The Philippines Supreme Court dismissed legal challenges to a presidential election called by President Ferdinand Marcos, ruling today that the contest could go ahead as scheduled in February.

The justices voted, 7-5, to reject petitions challenging the constitutionality of a law that provides for the early presidential election. Ten votes were needed to overturn the law.

"There will be an election," said Justice Vicente Abad Santos, in announcing the decision. He said the seven justices who voted in favor of the election gave various reasons, including findings that the election law does not violate the constitution.

Some justices, however, apparently ignored the constitutional question and rejected the petitions on the ground that the election issue had become a "political question." Abad Santos gave that explanation for his own vote.

Marcos called the election, scheduled for Feb. 7, largely as a way of relieving U.S. pressure for sweeping political, economic and military reforms. In response to Marcos' call, the legislature passed a law that scheduled the election more than a year before his current six-year term is due to expire in June 1987.

Opponents of Marcos object that the law violates a constitutional requirement for a presidential vacancy before a special election can be held. Opposition leaders have demanded that Marcos resign before the election, both to make the poll constitutional and to prevent him from using the powers of his office to ensure his victory. But Marcos refused to resign before the voting, and 11 petitions were filed in the Supreme Court asking that the election law be struck down.

The opposition was left in a quandary, as efforts to field a unified opposition ticket succeeded and hopes that Marcos could be beaten were raised. The result, according to government sources, was that Marcos was torn between calling off the election to be certain of remaining in power and going ahead with it to avoid being seen as shying away from an electoral fight.

In any event, the opposition petitions in the Supreme Court gave Marcos the opportunity to blame any cancellation of the election on his foes.

Marcos denied this week that a Supreme Court decision to halt the election would amount to an admission of defeat by his ruling New Society Movement. He pointed out that it was the opposition that sought to have the election law declared unconstitutional.

Justices who voted in favor of the election have reputations for independence from Marcos.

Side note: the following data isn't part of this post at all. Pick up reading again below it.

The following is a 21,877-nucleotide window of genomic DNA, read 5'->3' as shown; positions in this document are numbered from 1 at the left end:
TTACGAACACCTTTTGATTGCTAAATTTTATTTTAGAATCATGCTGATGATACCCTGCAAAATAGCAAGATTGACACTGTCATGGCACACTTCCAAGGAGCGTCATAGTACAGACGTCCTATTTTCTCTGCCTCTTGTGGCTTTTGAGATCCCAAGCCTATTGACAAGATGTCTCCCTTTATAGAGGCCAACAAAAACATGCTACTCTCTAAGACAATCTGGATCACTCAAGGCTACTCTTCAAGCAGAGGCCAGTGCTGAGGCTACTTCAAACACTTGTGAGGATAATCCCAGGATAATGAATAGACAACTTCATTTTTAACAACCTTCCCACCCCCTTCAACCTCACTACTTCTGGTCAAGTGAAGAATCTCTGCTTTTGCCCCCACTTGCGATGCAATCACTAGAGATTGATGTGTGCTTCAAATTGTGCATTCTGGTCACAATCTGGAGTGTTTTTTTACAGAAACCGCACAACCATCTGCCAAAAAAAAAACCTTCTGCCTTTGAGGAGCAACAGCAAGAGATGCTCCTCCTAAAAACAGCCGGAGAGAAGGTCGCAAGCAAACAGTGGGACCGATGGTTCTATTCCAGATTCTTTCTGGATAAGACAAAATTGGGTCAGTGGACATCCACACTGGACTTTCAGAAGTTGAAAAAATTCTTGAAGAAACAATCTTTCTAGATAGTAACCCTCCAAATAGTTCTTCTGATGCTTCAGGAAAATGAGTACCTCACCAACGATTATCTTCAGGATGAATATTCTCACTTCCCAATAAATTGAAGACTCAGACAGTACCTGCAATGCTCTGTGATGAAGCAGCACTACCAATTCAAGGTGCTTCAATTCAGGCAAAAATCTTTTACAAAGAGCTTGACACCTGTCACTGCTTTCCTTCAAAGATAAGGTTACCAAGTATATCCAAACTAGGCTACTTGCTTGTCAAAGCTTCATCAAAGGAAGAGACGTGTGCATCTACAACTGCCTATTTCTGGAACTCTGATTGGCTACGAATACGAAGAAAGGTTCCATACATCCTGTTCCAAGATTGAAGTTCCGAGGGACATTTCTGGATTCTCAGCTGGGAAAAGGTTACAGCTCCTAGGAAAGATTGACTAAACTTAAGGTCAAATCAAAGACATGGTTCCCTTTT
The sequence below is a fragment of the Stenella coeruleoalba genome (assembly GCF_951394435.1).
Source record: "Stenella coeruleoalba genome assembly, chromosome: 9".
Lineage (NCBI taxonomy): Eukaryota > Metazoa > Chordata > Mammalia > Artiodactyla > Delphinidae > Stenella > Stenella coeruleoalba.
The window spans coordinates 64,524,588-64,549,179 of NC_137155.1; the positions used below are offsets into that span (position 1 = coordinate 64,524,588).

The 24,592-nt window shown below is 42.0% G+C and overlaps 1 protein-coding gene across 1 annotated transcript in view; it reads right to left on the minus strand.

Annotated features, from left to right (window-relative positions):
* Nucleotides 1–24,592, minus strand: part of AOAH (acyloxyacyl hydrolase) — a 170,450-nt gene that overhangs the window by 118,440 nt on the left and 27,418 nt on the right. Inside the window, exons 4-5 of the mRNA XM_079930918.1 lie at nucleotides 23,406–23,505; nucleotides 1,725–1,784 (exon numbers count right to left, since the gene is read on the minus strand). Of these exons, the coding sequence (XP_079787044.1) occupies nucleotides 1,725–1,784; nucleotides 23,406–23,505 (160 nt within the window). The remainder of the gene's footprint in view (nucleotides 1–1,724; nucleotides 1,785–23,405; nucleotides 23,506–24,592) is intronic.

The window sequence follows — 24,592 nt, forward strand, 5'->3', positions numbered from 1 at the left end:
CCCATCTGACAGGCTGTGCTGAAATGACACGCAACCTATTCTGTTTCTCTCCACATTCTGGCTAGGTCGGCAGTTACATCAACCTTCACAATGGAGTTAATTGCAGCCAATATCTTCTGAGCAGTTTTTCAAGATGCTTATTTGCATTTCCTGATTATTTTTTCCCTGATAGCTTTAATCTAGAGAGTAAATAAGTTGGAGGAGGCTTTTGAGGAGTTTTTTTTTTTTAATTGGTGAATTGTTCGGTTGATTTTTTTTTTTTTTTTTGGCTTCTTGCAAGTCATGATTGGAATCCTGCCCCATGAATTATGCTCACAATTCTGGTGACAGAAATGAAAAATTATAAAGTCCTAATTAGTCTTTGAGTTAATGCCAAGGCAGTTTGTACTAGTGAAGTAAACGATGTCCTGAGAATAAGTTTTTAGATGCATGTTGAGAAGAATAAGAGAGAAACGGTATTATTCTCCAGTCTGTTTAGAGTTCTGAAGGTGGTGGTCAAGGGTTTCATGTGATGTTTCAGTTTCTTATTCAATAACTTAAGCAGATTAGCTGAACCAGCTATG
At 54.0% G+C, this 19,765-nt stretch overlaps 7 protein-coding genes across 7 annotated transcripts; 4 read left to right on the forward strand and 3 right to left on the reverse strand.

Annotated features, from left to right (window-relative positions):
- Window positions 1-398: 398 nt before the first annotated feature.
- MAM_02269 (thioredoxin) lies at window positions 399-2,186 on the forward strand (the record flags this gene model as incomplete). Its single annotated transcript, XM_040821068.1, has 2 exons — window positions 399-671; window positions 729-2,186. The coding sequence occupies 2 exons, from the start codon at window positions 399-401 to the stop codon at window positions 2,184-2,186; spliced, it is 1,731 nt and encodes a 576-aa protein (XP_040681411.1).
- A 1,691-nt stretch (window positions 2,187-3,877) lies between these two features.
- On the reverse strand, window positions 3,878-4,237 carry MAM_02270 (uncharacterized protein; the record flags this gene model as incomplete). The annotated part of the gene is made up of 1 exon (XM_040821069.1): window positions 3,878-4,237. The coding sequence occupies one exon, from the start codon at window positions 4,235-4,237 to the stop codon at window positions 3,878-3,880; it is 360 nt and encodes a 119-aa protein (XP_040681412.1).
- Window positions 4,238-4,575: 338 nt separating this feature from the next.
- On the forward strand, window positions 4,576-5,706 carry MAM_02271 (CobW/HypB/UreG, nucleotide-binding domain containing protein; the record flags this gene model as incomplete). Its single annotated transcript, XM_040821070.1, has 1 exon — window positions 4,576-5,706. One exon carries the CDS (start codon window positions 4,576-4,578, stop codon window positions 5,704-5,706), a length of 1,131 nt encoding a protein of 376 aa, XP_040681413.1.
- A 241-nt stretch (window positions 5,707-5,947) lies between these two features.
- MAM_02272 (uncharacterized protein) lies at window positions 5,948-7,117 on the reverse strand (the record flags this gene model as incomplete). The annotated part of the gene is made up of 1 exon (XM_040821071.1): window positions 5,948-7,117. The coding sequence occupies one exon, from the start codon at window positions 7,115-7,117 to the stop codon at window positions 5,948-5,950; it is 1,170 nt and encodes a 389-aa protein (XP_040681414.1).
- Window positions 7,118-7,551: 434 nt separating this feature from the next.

Three legal luminaries, including a former vice president, a former supreme court chief justice and a former senator argued persuasively for the election yesterday.

Yesterday the Supreme Court considered a proposal to recommend that Marcos hold a referendum on public confidence in his leadership as an alternative to an early presidential election.

Justice Serafin Cuevas, who is considered loyal to Marcos, said yesterday that the court was contemplating a suggestion that a referendum be held instead of the election. He did not say who had made the proposal, but a press report this week said presidential advisers had recommended in a memorandum that Marcos intervene with the Supreme Court to have the election law declared unconstitutional, replacing it with a nonbinding referendum and an election solely for vice president.

Two Cabinet ministers angrily denied the story, which appeared in the San Jose (Calif.) Mercury News Sunday, calling it "a pack of lies" and "baseless speculation." The government has insisted that the Supreme Court is "independent" of Marcos.

Although the Marcos government argued in favor of the early election before the court, there were signs that a growing opposition bandwagon in the election campaign is worrying Marcos and his ruling party.

Political analysts said that Corazon Aquino, the popular 52-year-old widow of assassinated opposition leader Benigno Aquino Jr., presents the most serious electoral threat to Marcos in his 20 years in power.

Aquino was given a rousing welcome Tuesday by tens of thousands of people during a motorcade through her home province of Tarlac, where she told a cheering crowd that "we no longer have to be afraid" of Marcos.

Indications that Marcos is having second thoughts about going ahead with the election he called last month focused considerable attention on the Supreme Court, whose 13 justices were appointed by Marcos. One justice was absent from today's proceedings.